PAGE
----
Forgive me for being sacrilegious, but every time I sing “Jesus Paid It All,” I can’t help but think about ketchup.
My husband played his bass at church last week, and we sang the lines of that old classic spiritual:
Jesus paid it all
All to him I owe
Sin had left a crimson stain
He washed it white as snow
While other people were no doubt musing about spiritual things like substitutionary atonement, I was instantly transported to the teenage version of myself. On a big yellow school bus, no less.
I was sixteen, and just a few months prior, I’d made the first major clothing purchase of my life: a beautiful brown suede leather jacket. I’d had my eye on it for a long time, and after saving up my heard-earned babysitting money, I finally made the purchase.
I felt pretty cool wearing it to high school (even if I was mortified to still be riding the bus). One morning I was minding my own business, doing some finishing touches on my homework on the way to school, when all of a sudden I heard a sickening splat. I looked down at the arm of my precious caramel-colored jacket. It was smeared with ketchup, the casualty of crossfire between two punky boys who were apparently having a post-breakfast food fight.
I was, in all the drama of teenagerdom, devastated.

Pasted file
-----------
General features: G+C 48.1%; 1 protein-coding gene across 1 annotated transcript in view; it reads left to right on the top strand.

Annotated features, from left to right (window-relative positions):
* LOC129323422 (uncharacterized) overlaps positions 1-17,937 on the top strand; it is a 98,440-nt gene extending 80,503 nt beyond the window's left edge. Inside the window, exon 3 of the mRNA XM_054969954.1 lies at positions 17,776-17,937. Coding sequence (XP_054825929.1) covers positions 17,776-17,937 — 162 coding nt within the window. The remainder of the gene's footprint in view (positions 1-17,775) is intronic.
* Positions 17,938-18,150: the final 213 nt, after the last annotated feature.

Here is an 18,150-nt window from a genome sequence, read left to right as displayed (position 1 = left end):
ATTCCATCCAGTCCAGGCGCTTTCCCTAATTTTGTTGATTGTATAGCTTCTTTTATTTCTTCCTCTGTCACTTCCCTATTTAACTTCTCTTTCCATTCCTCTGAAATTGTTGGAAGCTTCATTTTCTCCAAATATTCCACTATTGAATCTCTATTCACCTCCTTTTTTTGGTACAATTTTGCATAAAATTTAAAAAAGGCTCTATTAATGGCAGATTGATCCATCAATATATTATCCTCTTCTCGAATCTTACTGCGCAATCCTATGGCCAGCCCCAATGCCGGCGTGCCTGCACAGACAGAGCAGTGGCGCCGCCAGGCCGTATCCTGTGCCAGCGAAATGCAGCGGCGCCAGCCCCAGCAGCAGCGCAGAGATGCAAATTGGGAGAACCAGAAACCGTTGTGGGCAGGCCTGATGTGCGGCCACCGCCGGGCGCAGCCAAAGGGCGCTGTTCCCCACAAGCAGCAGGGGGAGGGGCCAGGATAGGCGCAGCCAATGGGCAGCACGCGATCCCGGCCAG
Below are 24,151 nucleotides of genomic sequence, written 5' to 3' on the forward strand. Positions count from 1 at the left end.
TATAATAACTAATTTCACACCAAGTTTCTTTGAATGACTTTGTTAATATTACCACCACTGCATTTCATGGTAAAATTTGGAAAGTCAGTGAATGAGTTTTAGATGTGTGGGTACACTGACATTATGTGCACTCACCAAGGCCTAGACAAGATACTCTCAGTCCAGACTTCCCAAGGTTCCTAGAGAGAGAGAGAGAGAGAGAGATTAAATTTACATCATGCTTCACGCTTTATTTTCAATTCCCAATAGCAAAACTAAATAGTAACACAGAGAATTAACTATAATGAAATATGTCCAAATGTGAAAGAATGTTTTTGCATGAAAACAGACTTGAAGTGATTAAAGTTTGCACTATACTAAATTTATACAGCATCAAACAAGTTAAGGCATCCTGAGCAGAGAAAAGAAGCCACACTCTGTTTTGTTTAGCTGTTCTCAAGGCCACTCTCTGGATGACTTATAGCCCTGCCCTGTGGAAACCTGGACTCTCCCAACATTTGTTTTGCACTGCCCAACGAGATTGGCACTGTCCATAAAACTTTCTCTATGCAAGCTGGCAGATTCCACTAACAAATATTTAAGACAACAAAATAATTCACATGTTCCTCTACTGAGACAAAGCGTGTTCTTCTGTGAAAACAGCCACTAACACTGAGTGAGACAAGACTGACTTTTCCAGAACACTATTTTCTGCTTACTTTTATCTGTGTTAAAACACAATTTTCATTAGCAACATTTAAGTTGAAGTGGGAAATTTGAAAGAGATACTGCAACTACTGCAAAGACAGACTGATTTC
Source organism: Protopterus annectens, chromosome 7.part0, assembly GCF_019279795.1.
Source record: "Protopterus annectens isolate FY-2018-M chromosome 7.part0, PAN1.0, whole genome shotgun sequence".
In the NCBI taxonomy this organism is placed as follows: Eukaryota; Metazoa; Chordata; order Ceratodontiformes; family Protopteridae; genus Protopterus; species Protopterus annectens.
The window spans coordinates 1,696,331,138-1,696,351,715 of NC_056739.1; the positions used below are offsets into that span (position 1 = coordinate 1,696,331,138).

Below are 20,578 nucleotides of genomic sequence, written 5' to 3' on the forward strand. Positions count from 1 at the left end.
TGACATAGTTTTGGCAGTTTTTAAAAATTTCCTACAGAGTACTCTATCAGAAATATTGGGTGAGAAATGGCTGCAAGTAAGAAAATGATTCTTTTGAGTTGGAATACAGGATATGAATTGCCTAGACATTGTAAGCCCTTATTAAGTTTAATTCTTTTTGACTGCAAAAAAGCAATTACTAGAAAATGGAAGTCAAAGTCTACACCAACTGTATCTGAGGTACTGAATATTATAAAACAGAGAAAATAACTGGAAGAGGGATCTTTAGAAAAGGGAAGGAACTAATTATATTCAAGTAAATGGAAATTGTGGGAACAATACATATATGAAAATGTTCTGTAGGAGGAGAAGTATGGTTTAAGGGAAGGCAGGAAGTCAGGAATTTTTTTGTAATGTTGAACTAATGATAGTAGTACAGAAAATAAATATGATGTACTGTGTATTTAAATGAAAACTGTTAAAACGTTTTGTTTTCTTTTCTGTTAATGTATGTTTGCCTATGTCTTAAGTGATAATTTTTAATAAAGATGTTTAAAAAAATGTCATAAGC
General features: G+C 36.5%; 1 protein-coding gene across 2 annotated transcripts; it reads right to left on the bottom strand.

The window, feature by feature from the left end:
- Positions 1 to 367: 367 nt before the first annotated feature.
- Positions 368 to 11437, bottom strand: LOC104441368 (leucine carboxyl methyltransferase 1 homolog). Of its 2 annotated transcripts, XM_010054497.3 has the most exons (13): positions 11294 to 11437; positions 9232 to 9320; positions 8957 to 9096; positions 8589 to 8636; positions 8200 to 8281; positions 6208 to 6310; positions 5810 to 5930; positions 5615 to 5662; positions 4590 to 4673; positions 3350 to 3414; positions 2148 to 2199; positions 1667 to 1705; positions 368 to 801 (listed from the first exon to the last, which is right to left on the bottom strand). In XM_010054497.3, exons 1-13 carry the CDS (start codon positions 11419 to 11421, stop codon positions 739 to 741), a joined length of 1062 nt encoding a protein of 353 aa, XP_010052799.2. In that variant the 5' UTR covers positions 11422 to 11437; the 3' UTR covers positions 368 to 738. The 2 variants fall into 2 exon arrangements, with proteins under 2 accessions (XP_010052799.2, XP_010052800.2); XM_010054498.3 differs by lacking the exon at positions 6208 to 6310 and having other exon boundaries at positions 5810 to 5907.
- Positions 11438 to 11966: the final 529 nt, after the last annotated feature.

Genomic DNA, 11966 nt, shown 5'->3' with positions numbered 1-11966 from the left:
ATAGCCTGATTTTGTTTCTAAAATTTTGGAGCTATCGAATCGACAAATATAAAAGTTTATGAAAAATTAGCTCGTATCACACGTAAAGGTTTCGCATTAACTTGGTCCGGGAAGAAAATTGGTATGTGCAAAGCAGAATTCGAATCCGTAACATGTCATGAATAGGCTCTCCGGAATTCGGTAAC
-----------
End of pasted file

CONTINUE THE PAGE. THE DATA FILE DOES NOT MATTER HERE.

Later Mom and I took the coat to the dry cleaner’s. The lady matter-of-factly told me they’d be able to get the ketchup out but the coat would never be the same. I was crushed. But I also knew I wouldn’t be able to stand smelling vaguely like McDonald’s for any length of time, so I handed over the jacket.
They were right. The coat was never the same again. It lost its velvety finish, and the discolored spot where the ketchup hit its mark never went away.
When I think about the stain of my sin, I have the same fear—that the stain will never come out. And that even if does, I’ll never be the same again. So I hold back from going to the only one who can make me clean again. I try in vain to mask the ketchupy stench that trails me wherever I go.
At the risk of stating the obvious, Jesus’ cleansing abilities are infinitely more effective than the dry cleaner’s. Sin has indeed left its crimson mark on us, but it’s no match for his forgiveness. He washes us white as snow, and leaves us better than he found us.
“Come now, let’s settle this,”
says the Lord.
“Though your sins are like scarlet,
I will make them as white as snow.
Though they are red like crimson,
I will make them as white as wool.”
Whatever marred spot you are trying to hide, it’s time to come and settle this. There is no sin too great, no stain too deep, that he cannot wipe it out.
But even so, if you ever find yourself on the school bus with punky kids, I’d advise you to leave the leather jacket at home.